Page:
Cooking

Piece of Cake

Making your own sprinkles is easier than you think
Photo: Meghan Uno/Tasting Table
Homemade Sprinkles

To New Englanders, they're "jimmies." For hyper-literal people, they're "sugar strands" (really). And for some weird reason, they're also called "hundreds and thousands," supposedly because of how difficult they are to count. Though anyone who's gotten up into the thousands while counting sprinkles should probably find another hobby.

For consistency's sake, I'm going to stick with calling them "sprinkles." An ice cream cone without the rainbow sugary specks is like a freakum dress without sequins. And without sprinkles, funfetti is just fetti. But the store-bought kind are reliably waxy, sure to disappoint with their bland ambiguous taste. Here's a solution: Make your own. This homemade version actually tastes like something—sweet, lemony dreams, to be exact—making it more than just a pretty face.

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Start by mixing 2 teaspoons of meringue powder with 2 tablespoons of water. Powdered egg whites work, too, but I generally try to minimize my risk of salmonella when possible—I have to balance out all that raw cookie dough I eat somehow. Stir the liquid into 2 cups (8 ounces, for those with a kitchen scale) of sifted confectioners' sugar.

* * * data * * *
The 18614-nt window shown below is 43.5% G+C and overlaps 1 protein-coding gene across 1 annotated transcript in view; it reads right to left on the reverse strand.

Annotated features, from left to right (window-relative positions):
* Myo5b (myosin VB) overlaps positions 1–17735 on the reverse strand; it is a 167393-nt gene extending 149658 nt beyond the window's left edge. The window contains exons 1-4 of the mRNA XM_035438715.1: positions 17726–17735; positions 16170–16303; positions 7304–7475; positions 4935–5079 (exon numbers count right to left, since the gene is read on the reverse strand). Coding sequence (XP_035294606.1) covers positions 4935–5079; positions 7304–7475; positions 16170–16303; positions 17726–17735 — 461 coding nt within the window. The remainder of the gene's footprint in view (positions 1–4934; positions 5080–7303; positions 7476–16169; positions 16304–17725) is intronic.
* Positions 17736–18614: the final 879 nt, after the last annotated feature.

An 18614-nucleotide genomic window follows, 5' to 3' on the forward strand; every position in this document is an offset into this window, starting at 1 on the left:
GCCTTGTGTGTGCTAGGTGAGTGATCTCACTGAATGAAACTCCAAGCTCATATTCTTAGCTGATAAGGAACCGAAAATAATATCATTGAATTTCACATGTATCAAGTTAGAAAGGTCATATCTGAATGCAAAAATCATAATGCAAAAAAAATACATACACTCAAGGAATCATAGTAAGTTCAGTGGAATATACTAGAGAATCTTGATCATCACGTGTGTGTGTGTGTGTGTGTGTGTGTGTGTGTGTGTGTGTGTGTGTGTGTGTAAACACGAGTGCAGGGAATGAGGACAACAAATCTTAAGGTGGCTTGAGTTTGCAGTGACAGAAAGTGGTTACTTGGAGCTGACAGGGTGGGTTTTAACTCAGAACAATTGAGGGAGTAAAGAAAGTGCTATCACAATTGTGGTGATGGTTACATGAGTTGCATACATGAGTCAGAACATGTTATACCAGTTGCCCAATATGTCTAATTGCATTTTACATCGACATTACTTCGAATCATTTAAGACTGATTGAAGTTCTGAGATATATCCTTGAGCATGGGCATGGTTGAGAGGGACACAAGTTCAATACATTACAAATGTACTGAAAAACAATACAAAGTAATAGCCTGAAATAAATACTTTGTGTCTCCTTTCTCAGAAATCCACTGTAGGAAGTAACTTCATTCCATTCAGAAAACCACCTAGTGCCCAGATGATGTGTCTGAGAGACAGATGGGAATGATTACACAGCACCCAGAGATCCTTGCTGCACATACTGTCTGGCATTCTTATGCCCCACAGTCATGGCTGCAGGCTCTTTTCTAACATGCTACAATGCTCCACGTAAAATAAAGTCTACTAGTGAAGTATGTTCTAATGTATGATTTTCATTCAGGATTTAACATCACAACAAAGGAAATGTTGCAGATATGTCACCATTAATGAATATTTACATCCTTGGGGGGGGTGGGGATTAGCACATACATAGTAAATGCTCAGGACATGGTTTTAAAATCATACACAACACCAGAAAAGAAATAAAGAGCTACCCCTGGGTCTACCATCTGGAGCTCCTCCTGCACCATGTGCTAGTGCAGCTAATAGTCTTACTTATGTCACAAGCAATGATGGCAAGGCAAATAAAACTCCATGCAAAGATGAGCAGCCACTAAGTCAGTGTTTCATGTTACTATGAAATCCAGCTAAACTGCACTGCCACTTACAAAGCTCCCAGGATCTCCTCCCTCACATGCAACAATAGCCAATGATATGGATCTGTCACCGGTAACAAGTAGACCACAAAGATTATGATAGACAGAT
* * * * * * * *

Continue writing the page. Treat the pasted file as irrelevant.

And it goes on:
By this point, you'll have a large clump of goop sticking to the whisk, but don't panic. Thin it out by adding warm water as you go, 1 teaspoon at a time. You might need up to 2 or 3 tablespoons total, but don't add it all at once, because there's no going back. That's maybe a bit too dramatic as far as neon sprinkles are concerned, but do go slow on the water. Once you have a consistency of thick but pourable frosting, add ¼ teaspoon of lemon or vanilla extract (or princess emulsion!) to flavor your sprinkles, plus as much or as little food coloring as you desire.

Add the pre-sprinkle mixture (pro tip: It's just royal icing at this point) into a pastry bag with a tiny No. 2 tip or practice your origami by fashioning a parchment paper piping bag. Pipe the icing into lines on a wax paper-lined tray (as pictured above) and let dry overnight or for up to 24 hours. When they're dry and ready, cut the strands up into little bits and use them to decorate sugar cookies, cupcakes, ice cream, oatmeal, etc.

Yes, I know. Even though this is an extremely simple project, it's still a lot easier to buy them in the grocery store. But what fun is that? Unless you're using the handheld scanners. That's always fun. Everything's more gratifying when you make it yourself, and if you're one to avoid excess food preservatives, this DIY route is the way to go. With a free 20 minutes, you could stream an episode of 30 Rock, or you could make a month's worth of sweet, colorful food decoration. I'll let you decide which one results in a better bowl of ice cream.

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